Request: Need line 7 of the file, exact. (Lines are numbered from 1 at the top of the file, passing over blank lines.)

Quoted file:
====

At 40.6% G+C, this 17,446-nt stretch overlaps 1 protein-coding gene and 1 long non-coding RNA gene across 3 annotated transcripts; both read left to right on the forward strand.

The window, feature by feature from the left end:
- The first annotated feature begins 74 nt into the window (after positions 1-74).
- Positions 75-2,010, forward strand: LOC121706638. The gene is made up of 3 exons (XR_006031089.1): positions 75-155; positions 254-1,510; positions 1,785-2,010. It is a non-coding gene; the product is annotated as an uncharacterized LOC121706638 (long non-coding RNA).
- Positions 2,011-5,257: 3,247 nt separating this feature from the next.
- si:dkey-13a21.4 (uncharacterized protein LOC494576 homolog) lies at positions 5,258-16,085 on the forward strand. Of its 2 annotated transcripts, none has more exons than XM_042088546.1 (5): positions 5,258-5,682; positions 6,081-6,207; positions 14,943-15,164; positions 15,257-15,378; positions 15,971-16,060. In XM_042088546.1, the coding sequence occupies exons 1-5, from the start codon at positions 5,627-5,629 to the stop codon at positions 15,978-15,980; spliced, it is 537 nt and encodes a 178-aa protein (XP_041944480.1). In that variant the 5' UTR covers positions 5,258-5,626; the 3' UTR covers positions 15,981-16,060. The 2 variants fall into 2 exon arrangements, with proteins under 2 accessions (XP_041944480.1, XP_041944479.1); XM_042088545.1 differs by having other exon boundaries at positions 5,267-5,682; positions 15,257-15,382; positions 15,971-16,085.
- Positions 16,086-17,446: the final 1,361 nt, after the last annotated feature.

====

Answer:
- Positions 16,086-17,446: the final 1,361 nt, after the last annotated feature.